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Cyclists deaths raises helmet law debate

posted by SK Brain Injury    |   July 6, 2011 08:19


LONDON, Ont. - It happened twice in one day this week, an unusually deadly toll for this region.

The deaths of two adult cyclists, neither wearing safety helmets, raises the question: Should Ontario's bicycle helmet law -- only kids are covered now -- be extended to make the head protection mandatory for adults?

While it's tough to say whether a helmet would have saved the life of Jonathan Valenta, 21, who died Monday of injuries following a collision on a country road, London police said a helmet would likely have saved the life of a 53-year-old local man who fell and struck his head on the pavement following a collision in the city's east end.

Ontario's law requires only cyclists under age 18 to wear the helmets, so both men were within the safety law.

But the London police point man on traffic safety, Sgt. Tom O'Brien, says he thinks now is a good time to consider amending provincial laws about protective headwear.

"When these laws were legislated, roads weren't so busy -- not as many cars. It may be time for the government to step in and make (helmets) mandatory for everyone like they did with seatbelts, when people said it was (their) choice to wear them," O'Brien said, adding a serious injury can affect anyone regardless of age.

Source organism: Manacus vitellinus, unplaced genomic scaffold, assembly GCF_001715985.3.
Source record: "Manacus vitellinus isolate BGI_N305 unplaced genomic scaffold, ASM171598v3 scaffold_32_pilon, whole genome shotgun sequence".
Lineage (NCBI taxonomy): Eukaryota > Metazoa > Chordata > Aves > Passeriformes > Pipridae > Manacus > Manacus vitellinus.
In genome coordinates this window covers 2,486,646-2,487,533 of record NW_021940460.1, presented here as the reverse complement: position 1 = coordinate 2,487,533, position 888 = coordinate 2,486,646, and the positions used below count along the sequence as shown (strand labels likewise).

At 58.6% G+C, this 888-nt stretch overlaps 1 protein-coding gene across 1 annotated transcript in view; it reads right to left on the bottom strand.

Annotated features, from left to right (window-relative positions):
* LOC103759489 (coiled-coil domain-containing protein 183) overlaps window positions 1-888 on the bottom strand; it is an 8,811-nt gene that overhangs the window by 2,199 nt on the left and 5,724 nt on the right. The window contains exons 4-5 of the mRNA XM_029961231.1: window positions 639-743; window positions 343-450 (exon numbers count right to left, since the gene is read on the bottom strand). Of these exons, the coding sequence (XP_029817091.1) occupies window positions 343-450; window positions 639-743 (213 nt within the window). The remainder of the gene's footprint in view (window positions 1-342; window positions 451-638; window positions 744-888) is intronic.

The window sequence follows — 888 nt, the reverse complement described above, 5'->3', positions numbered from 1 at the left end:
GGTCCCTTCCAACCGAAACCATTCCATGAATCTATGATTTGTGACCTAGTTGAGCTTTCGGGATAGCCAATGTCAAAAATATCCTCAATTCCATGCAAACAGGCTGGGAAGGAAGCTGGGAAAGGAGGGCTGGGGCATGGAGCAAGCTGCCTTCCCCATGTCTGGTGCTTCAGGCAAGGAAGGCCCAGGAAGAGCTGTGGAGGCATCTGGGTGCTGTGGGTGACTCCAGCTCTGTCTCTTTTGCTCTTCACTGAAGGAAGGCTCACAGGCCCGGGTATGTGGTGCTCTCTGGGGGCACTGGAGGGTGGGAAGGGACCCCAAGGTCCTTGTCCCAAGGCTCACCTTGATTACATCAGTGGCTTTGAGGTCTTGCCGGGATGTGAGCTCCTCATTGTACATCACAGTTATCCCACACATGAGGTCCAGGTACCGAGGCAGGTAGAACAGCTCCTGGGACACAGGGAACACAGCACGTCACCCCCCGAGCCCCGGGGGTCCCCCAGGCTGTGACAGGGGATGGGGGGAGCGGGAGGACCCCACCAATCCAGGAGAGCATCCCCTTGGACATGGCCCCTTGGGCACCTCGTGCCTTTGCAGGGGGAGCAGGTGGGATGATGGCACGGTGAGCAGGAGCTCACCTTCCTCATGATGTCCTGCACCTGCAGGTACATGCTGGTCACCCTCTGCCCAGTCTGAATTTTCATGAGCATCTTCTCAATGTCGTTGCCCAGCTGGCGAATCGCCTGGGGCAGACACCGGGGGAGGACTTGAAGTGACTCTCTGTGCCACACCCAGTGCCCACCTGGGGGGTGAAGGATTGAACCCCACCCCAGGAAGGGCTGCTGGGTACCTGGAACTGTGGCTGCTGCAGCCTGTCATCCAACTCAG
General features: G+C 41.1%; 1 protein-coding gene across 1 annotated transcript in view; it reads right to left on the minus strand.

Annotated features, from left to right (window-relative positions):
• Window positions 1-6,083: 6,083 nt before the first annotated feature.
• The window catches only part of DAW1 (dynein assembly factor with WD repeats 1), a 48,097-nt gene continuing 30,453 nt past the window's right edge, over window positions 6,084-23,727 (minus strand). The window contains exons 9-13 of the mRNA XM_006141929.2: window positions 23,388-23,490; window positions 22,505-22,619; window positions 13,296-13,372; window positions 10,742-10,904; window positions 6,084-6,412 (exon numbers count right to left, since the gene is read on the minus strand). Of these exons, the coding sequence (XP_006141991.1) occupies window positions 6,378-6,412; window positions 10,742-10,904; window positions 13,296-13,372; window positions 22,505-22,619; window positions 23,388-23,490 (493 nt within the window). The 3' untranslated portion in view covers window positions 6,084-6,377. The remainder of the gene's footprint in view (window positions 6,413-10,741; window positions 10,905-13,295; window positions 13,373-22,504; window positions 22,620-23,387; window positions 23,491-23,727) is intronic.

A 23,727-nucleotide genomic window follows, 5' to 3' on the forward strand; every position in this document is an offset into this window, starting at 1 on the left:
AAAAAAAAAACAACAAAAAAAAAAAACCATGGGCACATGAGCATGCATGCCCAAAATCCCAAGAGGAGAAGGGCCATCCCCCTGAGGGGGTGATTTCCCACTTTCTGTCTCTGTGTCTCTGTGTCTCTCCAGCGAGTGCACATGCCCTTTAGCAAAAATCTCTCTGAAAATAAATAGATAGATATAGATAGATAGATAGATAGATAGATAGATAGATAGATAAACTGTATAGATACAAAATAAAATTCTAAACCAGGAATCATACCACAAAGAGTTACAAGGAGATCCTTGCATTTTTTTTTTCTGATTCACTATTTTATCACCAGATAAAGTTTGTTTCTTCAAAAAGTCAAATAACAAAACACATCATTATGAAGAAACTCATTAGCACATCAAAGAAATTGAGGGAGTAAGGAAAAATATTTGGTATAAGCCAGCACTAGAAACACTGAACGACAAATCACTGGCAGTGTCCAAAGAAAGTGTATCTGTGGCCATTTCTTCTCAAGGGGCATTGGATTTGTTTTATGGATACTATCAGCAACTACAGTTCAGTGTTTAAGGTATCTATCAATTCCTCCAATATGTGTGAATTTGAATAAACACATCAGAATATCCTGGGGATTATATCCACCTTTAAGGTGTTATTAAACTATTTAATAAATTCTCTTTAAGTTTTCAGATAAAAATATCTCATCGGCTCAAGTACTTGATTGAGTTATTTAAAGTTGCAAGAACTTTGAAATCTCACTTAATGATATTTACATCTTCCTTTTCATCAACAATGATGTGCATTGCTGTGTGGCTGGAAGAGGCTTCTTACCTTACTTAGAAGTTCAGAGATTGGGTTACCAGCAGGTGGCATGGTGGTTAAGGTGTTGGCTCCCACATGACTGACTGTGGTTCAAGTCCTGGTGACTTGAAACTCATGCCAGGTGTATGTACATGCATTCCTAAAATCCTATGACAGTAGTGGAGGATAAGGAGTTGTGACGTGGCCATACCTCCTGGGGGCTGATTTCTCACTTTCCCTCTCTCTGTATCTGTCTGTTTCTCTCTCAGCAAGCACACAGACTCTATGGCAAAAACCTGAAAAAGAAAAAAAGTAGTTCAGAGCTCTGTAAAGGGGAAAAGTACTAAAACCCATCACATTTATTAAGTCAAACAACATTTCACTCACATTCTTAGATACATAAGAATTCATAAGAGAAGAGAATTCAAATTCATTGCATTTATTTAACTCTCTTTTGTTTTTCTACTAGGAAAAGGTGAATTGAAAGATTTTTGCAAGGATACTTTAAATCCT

If your unprotected head hits something hard, that in and of itself, regardless of the collision could kill you."

Even if a cyclist not wearing a safety helmet survives a collision, the risk of serious, life-limiting injuries shouldn't be forgotten, warned Ruth Wilcock, executive director of the Ontario Brain Injury Association.

"They could have a catastrophic injury -- anything from having memory loss, to being in a coma or a vegetative state . . . and brain injury is the leading case of death and disability for those under the age of 45," she said.

"Studies have shown wearing a helmet reduces the severity of injury by 88%, if it doesn't completely avoid the injury."

Wilcock said she also thinks the province should consider changing the helmet law.

"It would be helpful if the law would make (adults) wearing helmets mandatory. Some people still wouldn't wear them, like some don't wear seatbelts, but more would comply."

Ontario's bike helmet safety law began more than 20 years ago, when longtime former London MPP Dianne Cunningham -- amid calls from injury-prevention groups -- introduced a private member's bill to make the helmets mandatory. One of Cunningham's sons had suffered severe head injuries as a teenager from an automobile accident.